As expected, the FOMC tapered by another US$ 10B in July with few changes in the monetary statement. The reduction in purchase was evenly divided between Treasuries and MBS, taking the former down to US $15B per month and the latter down to US $10B per month. Policymakers acknowledged rebound in the economy in the second quarter of the year, noting ‘somewhat diminished’ downside risks to inflation and improvements in labor market conditions. Yet, they cautioned that a number of labor market indicators signaled that slacks remained ‘significant’. The statement suggested that the Fed is not in any rush to hike interest rates.
The Fed made some subtle changes on its assessment on the labor market and inflation. for the former, policymakers replaced the reference that the unemployment rate ‘remains elevated’ with ‘a range of labor market indicators suggests that there is significant underutilization of labor resources’. This echoed with chair Yellen’s opinion that the decline in the unemployment rate exaggerated the actual improvement in labor market conditions and other indicators which probably includes wages, long-term unemployment, part-time for economic reasons and the participation rate. The comments also indicated that the Fed has put more focused on slack which the officials believed remained elevated as evidenced in the lack of meaningful acceleration in wages.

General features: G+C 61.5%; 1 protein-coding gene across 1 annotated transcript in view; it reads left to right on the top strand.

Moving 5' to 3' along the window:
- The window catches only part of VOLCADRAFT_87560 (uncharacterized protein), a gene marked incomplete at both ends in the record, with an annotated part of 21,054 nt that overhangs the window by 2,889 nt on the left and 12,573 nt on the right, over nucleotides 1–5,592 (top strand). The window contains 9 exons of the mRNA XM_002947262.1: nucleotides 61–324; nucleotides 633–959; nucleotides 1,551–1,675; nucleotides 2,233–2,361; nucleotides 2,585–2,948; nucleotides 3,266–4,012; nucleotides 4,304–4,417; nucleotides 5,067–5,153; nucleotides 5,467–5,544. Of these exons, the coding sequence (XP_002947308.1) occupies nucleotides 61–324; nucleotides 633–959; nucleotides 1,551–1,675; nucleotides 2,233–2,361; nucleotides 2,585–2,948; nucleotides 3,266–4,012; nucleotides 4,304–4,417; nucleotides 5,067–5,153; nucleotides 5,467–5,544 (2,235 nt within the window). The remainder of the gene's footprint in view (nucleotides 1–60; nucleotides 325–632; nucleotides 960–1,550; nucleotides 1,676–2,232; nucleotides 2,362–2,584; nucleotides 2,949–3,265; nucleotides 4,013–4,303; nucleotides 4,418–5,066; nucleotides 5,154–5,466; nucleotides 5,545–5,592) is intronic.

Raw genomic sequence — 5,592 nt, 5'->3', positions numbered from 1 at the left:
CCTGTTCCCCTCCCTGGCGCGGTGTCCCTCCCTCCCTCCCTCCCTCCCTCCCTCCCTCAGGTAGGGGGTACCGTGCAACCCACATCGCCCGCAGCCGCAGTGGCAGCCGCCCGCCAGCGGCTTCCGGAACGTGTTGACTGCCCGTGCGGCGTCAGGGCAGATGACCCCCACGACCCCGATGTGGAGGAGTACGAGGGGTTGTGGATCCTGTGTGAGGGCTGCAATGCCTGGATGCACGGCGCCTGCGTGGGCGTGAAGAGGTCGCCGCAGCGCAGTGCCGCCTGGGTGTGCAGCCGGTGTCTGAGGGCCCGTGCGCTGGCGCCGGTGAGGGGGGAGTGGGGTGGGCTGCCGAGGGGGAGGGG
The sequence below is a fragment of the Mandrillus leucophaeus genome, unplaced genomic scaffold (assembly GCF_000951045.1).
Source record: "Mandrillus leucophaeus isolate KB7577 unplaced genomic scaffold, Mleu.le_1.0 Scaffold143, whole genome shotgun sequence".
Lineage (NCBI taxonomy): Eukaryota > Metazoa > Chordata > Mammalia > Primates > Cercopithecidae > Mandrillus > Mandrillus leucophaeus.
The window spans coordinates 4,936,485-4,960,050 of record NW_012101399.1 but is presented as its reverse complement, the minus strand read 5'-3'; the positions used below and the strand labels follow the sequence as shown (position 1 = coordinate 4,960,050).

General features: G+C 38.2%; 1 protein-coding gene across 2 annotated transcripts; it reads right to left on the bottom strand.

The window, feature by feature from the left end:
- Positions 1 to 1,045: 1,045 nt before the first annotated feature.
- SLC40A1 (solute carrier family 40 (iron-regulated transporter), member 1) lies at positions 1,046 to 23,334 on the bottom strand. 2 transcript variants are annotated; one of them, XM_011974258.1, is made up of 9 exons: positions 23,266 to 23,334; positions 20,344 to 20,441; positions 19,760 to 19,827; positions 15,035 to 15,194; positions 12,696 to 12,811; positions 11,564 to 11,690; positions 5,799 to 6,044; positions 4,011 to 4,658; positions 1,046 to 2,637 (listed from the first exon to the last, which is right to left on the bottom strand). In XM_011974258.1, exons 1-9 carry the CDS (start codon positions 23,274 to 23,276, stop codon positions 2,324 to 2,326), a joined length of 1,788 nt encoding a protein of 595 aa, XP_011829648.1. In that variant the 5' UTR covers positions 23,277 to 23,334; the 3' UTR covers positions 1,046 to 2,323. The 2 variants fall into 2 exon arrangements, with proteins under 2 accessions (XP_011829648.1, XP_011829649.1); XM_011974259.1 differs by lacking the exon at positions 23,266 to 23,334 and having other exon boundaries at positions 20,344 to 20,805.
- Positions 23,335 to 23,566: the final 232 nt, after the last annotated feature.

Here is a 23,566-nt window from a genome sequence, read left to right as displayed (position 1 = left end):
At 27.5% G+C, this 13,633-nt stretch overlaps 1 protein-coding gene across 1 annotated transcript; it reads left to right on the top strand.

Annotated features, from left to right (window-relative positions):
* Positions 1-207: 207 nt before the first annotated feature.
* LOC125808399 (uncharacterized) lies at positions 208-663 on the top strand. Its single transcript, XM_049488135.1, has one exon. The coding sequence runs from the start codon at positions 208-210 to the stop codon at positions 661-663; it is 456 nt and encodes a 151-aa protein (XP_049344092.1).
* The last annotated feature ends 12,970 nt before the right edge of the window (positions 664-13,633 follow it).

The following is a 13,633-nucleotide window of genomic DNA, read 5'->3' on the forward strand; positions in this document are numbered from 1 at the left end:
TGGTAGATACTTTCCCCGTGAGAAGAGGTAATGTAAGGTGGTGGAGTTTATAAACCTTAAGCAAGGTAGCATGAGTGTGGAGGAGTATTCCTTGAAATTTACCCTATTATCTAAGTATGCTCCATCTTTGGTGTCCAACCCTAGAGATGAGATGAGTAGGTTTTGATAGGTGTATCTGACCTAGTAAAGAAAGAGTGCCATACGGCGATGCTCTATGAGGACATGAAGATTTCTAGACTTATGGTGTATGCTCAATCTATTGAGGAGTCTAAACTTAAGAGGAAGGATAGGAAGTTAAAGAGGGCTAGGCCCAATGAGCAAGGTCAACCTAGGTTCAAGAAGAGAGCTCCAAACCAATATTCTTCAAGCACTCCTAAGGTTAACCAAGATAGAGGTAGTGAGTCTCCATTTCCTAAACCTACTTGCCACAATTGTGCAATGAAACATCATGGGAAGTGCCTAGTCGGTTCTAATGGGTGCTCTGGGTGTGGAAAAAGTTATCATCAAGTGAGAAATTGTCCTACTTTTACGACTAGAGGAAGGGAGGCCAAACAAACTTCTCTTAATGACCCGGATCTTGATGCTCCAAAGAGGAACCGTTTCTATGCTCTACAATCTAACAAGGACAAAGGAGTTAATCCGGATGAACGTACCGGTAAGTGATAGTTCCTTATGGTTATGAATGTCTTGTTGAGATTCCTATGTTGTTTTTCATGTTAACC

On inflation, the members judged that ‘the likelihood of inflation running persistently below 2 percent has diminished somewhat’ and inflation has ‘moved somewhat closer’ to the Fed’s longer-run objective while longer-term inflation expectations have remained ‘stable’. Previously, Chair Yellen noted that recent pickup in inflation was due to ‘noise’. she also indicated that modest wage gains were ‘not rising to the point where they can give way to inflation. At this point, we find the July statement was somehow inconsistent in judging that downside risks to inflation have diminished, while emphasizing the slacks in a series of labor market indicators including wage.
The statement was released following the 2Q14 GDP data which surprised to the upside.
Real GDP expanded +4.0% in 2Q14 with consumption and inventory building together contributing +335 bps to growth. The biggest drag on growth was imports which shrank growth by -190 bps. The core PCE deflator grew +2% at annualized rate and pushed up the GDP deflator by a similar amount. Thus, nominal GDP grew +6.0% during the quarter. Revisions were made on the data over the past 3 years. Notably, 3Q13 real GDP growth was revised +40 bps higher to +4.5% while 4Q13 GDP growth was revised up +90 bps to +3.5%. The contraction in 1Q14 was revised to -2.1% from -2.9%.